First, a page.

Staying Curious at Beyond Tellerrand 2019
Call it a tradition. Every year in the month of May, I’m travelling to Germany, mainly to attend the Beyond Tellerrand conference in Duesseldorf. This year has been the eighth year in a row.
Usually I would buy my ticket shortly after they’d been announced, without knowing any of the speakers. This time I somehow only got my ticket very late, despite the fact that it was clear that I’d be going. I also didn’t look into who’d be speaking, but I think it wasn’t as excited as in other years. Little did I know that this year’s conference was about to become (one of) the best of all of them.
Before you read any further: I’m not going to get into the details of each of the talks, which have all been absolutely great! You can read about the talks here, here, here or here (in German). You can watch them online, they are already available on Vimeo. For your convenience, you can find the complete and growing collection of coverage of Beyond Tellerrand 2019 on Colloq.
I’ve been to a fair share of conferences and there are a lot of good ones out there. Many organisers put a lot of effort into getting things right and think ahead, yet Beyond Tellerrand seems to always be that little bit more special. (I’ll try to write another post on more details…) And yes, of course I’m biased, because in a way, this is my “Heimspiel” conference.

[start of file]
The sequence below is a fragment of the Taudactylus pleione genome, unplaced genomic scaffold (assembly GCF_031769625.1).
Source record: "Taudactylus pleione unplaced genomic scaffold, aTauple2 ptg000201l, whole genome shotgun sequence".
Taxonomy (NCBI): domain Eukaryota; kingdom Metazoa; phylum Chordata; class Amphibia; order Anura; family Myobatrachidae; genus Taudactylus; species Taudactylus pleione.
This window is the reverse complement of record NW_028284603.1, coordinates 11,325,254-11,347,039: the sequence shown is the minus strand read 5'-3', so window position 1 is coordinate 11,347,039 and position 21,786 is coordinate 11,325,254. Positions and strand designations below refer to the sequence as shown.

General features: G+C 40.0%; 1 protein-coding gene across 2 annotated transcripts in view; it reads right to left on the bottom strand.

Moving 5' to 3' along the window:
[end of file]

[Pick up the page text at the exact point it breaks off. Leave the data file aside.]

Many of the attendees have been going to Beyond Tellerrand for more than a few times. This is a huge factor in what gives this conference the “family feeling” of all conferences. A lot of people have already met and have gotten to know each other better over all these years. While at times, this can seems and feel quite clique-y, everyone looks out for new people, includes them in conversations and introduces them to others.
I’ve said it before and still believe in the same idea: The “real” conference usually takes place around a conference. This is where the magic happens. It happens in conversations, great exchange, meeting old and new people who share experiences and inspiration. And sometimes, the magic happens on and off the stage.
During the conference, two talks stood out for me, because they did deliver something that I didn’t expect. Both Dorobot and David Carson demonstrated and challenged the true nature behind the conference’s name: Think outside the box, dare to see beyond a plate’s edge and take your ideas to places you’ve never thought it would even make sense. There are no bad ideas, there are no silly ideas, it’s only about the right combinations and the right timing. Trust in yourself and dare to be creative, break the rules and see where it will take you.
This is something that I have been thinking about for quite some time, and it’s great to get inspired like this. It’s never easy to push the limits, to be creative and not have doubt. These two talks were good proof that it’s possible to push the limits. With so much sameness on the web these days, I would love to see more people dare, more creative outcomes and results, and more creative thinking, much more often. That’s myself included.
If you ever get the chance to attend a Beyond Tellerrand conference, don’t hesitate, jump in and go.
And until then, keep pushing for your plate’s edges. Stay curious.
Fun fact: Somehow Marc Thiele has a
good unbelievable connection to the weather gods. No matter the forecast before or after the conference, the conference days are always the most beautiful.